Monday, April 27, 2009 | Not long ago — before Jeremy Tyler’s stunning announcement he’s skipping his senior year at San Diego High to play professional basketball in Europe — I was talking with a member of the San Diego media whom I respect.

Tyler, a 6-foot-11 junior, has been ranked the No. 1 prospect in the country in his class since his sophomore year. He was projected to be a high draft pick in the NBA, but he would have to wait until 2011. Players aren’t eligible for the NBA draft until a year after their high school class graduates.

But by turning pro in Europe, Tyler can earn a six-figure contract and sign a $2 million endorsement deal with a company such as Under Armour.

That’s the sports apparel company that has been courting Tyler by outfitting his high school team. They no doubt made sure Tyler is aware they made a similar deal with Brandon Jennings last year when he skipped college to play professionally in Europe.

When I mentioned to my colleague I thought Tyler was basically a nice kid despite all the controversy surrounding his high school career and his well-known on-court temper, he scoffed at me.

The tone of contempt surprised me. I think he thought I was nuts or naîve — probably both.

Certainly, over the years some of our San Diego sports legends have justifiably earned their prima donna reputation, but they enjoyed professional success before they went Hollywood on their hometown.

So when I thought about it, I realized my colleague — and by extension the rest of San Diego — hasn’t seen Tyler interact with others as a high school kid the way I have.

They only know the Jeremy Tyler who has been influenced by Under Armour, and who knows sneaker companies, hinting at the money he can make with endorsement deals as a pro.

They only know the pro prospect hyped by ESPN for a nationally televised high school game Jan. 23 so the network and its promoters can make money off him.

They only know that San Diego High’s two basketball coaches were let go after three nationally prominent players were declared ineligible for trying to transfer in to play with Tyler. The coaches were reportedly acting to keep Tyler happy so he wouldn’t transfer, but Tyler has denied this.

But even if it were true, where was the guiding influence from his high school coach to remain grounded or the response to red flags waving in the wind by the school administration before the controversy got out of hand?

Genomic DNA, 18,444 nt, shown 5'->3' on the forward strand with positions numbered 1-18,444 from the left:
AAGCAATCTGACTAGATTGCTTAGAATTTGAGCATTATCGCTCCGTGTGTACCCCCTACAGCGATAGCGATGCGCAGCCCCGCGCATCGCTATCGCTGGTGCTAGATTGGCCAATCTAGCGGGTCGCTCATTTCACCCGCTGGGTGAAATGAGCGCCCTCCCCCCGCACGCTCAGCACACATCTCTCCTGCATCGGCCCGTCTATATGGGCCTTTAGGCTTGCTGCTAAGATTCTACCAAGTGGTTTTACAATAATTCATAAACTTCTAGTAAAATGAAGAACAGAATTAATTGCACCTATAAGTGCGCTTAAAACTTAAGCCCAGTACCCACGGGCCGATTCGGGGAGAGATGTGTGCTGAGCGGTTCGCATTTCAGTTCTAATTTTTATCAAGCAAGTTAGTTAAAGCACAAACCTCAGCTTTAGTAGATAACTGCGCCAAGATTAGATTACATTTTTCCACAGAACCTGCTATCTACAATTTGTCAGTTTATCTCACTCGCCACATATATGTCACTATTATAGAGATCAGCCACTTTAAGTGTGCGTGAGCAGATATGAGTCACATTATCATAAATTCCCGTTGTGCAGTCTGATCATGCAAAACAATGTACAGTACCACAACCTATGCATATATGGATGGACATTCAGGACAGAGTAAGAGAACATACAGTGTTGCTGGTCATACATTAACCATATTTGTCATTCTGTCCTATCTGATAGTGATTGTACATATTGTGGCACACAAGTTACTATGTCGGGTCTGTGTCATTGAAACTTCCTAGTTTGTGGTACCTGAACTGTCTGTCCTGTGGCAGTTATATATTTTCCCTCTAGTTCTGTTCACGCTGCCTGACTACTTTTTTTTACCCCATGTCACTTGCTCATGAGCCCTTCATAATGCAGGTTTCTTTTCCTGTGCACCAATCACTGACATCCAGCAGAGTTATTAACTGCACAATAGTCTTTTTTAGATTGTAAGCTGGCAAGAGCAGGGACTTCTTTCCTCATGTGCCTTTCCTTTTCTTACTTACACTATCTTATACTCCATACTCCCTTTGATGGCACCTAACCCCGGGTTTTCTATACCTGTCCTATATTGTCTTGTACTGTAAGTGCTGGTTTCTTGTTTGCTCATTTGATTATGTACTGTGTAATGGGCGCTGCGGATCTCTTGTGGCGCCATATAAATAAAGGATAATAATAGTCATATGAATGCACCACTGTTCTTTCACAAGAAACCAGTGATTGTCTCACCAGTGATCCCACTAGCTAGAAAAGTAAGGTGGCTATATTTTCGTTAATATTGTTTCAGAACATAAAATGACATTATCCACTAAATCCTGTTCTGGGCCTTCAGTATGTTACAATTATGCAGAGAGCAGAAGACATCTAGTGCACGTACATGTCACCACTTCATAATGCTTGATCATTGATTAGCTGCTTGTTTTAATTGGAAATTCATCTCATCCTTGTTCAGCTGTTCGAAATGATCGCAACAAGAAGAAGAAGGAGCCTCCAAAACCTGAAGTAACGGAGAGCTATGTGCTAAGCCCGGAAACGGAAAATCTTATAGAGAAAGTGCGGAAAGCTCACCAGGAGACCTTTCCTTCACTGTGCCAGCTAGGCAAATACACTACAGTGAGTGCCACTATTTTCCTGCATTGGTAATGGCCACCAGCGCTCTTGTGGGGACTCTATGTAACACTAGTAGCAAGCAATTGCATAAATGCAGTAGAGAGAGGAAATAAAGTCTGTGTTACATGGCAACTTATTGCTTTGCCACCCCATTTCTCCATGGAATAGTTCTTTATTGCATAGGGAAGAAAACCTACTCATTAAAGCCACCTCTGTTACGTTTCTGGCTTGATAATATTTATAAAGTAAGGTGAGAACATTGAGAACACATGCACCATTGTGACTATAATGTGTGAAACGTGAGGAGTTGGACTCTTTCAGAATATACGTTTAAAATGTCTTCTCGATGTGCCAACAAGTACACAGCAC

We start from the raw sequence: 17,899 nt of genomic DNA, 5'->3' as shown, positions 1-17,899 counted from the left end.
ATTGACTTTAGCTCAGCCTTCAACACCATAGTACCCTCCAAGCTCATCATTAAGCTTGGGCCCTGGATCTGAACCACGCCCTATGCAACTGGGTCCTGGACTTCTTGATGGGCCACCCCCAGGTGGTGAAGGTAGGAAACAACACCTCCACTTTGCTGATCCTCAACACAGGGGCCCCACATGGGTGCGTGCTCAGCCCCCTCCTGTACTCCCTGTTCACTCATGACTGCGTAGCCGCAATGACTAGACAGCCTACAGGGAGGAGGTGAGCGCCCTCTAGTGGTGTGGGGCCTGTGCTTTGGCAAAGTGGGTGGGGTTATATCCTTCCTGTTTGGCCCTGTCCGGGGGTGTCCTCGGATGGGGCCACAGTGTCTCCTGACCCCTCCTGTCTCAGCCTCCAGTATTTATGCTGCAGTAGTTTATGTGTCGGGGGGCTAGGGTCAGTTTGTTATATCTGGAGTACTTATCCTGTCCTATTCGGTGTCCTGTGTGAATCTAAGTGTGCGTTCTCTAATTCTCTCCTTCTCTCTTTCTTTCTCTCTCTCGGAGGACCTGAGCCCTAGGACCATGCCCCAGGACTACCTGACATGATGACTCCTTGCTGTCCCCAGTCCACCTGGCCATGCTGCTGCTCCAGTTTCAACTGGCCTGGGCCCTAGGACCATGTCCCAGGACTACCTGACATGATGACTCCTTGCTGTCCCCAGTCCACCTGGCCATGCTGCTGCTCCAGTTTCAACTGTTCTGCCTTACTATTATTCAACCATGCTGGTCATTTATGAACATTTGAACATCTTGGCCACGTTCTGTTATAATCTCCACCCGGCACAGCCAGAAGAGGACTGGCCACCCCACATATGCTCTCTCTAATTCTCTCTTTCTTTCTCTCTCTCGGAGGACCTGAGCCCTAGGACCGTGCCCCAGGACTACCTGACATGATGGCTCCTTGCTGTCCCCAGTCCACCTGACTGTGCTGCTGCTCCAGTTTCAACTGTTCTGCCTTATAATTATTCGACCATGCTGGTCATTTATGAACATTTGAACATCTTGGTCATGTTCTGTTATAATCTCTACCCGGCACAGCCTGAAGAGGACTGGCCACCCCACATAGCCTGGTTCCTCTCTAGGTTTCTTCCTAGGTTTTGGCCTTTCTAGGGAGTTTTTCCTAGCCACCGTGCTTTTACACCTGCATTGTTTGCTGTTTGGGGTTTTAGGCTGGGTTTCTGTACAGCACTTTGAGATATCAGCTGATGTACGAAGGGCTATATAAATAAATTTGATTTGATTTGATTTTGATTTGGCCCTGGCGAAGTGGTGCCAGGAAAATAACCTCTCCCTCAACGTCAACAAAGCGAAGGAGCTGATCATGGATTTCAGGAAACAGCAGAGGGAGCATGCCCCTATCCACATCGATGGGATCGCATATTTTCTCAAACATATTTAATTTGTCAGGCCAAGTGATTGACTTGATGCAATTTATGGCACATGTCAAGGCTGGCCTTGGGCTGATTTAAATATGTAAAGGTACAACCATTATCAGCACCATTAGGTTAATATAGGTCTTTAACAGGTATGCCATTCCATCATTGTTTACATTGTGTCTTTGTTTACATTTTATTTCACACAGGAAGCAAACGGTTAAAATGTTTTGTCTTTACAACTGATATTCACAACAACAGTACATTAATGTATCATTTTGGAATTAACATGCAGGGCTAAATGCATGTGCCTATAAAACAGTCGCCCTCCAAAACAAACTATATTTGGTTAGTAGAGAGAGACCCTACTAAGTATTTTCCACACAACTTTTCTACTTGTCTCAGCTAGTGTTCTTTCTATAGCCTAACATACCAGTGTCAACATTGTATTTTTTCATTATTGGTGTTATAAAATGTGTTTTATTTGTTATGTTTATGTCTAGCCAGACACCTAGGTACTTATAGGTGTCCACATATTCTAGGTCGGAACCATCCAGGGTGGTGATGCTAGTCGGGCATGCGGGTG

They’ve only heard about how Tyler routinely yelled at his teammates, which, by the way, was an embarrassing example set by his high school coaches.

There’s also the infamous story from last season’s playoff game at Torrey Pines High when Tyler, who was being taunted by fans, threw a chair after he fouled out. Later he reportedly pounded on a window in anger at the referees inside an office in the visitor’s locker room. I didn’t see it, but a lot of people said they did.

When Tyler is in that environment, it’s ugly. His ESPN2 game against Renardo Sidney of Los Angeles Fairfax was nothing more than a shoving match and one-on-one game between the two kids trying to live up to advertised TV exposure.

None of this can be excused, but I blame the people who have Tyler’s ear for not letting him be a kid.

Sonny Vaccaro, the former sneaker executive that has been advising him to turn pro, strategically released the story of Tyler turning to the New York Times. Makes you wonder why he thought it was so important to give the story to them first.

But I’ve seen Tyler the high school kid, and I still say he’s basically a nice kid when he’s in a high school environment.

When I saw Tyler play against Hoover’s 6-10 Angelo Chol, who succeeded Tyler as the No. 1 sophomore in the country, they were friendly rivals. Their competition wasn’t anything like the bitter match between Tyler and Sidney.

When there was aggressive contact between Tyler and Chol, they both got back to their feet with smiles of respect and pats on the back of the other. After all, this was a high school game, not a made-for-TV event.

As a sophomore, Tyler led San Diego High to its first CIF San Diego Section basketball title since 1975. Those were times when Tyler talked with pride of the accomplishment playing for his high school. Now it’s about how playing for his high school is stunting his development.

Also in 2008, I saw Tyler and 7-footer Jeff Withey of Horizon High, who was a year ahead of Tyler and is now at Kansas, interact at the Hall of Champions (my day job) during awards events. They were good friends that posed for pictures.

At an All-CIF awards ceremony when Withey signed his jersey that he donated to the Hall of Champions to recognize his career blocks record, Tyler came up to me and said that was a goal for him. He sounded like a high school kid at the time.

But it won’t happen now, because he won’t be a high school kid next year. He’ll be a pro in Europe, following the advice of a long line of people trying to make money off him.

Tom Shanahan is‘s sports columnist. He is the media coordinator for the San Diego Hall of Champions and an occasional writer for You can e-mail him at Or send a letter to the editor.

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